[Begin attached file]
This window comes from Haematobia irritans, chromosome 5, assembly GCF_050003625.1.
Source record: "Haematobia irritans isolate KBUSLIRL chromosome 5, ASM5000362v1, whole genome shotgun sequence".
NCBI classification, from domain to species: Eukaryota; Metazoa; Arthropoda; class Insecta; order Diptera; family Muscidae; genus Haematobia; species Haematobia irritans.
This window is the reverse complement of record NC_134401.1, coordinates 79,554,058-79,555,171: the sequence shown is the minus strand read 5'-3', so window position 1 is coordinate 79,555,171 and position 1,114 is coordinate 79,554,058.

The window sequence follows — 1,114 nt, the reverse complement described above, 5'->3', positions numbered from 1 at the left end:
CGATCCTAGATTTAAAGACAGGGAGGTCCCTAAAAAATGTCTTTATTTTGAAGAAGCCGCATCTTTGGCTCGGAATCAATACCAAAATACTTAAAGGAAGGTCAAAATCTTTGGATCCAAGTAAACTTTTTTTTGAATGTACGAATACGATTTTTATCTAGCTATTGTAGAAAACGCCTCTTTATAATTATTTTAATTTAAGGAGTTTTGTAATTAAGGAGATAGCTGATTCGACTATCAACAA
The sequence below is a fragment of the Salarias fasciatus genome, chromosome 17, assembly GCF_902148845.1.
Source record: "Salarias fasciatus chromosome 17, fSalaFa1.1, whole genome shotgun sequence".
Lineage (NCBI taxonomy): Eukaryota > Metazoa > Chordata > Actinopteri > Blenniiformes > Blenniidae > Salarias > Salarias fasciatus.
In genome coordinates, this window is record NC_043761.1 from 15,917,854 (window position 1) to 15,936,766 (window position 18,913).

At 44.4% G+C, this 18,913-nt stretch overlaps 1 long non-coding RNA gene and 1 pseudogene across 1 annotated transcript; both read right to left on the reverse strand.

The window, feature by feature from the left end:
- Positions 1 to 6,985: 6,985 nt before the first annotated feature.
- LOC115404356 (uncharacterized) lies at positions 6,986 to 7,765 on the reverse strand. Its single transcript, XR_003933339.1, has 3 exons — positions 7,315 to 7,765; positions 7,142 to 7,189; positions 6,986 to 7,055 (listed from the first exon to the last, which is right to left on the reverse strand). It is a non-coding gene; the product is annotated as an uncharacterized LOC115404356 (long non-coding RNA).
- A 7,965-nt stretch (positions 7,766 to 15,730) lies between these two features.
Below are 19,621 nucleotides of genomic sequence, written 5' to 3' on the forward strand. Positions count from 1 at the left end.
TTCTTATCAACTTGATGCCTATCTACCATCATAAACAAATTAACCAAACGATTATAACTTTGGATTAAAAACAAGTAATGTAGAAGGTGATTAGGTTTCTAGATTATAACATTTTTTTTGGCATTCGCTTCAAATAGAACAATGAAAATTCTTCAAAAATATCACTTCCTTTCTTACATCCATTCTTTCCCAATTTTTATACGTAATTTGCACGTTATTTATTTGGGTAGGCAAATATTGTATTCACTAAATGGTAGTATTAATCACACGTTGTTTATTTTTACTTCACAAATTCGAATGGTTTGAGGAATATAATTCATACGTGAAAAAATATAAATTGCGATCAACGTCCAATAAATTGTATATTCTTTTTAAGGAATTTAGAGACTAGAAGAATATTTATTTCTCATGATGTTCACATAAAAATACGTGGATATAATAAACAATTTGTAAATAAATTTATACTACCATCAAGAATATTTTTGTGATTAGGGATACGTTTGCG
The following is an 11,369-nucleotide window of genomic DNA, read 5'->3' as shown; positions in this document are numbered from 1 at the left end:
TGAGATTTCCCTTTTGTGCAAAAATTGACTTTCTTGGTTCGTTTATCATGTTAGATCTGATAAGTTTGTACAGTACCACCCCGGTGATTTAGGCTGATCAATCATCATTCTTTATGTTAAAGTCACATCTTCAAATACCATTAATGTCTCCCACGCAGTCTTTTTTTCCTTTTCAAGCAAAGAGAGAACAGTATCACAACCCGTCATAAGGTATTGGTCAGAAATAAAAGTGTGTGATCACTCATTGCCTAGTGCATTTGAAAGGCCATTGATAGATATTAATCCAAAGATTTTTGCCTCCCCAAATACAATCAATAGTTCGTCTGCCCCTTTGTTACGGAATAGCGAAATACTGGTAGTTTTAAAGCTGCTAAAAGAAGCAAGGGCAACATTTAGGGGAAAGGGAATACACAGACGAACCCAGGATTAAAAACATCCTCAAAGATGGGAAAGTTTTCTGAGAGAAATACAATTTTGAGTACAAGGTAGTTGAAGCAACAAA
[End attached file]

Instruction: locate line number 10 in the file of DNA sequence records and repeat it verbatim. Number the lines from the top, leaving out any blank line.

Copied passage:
In genome coordinates, this window is record NC_043761.1 from 15,917,854 (window position 1) to 15,936,766 (window position 18,913).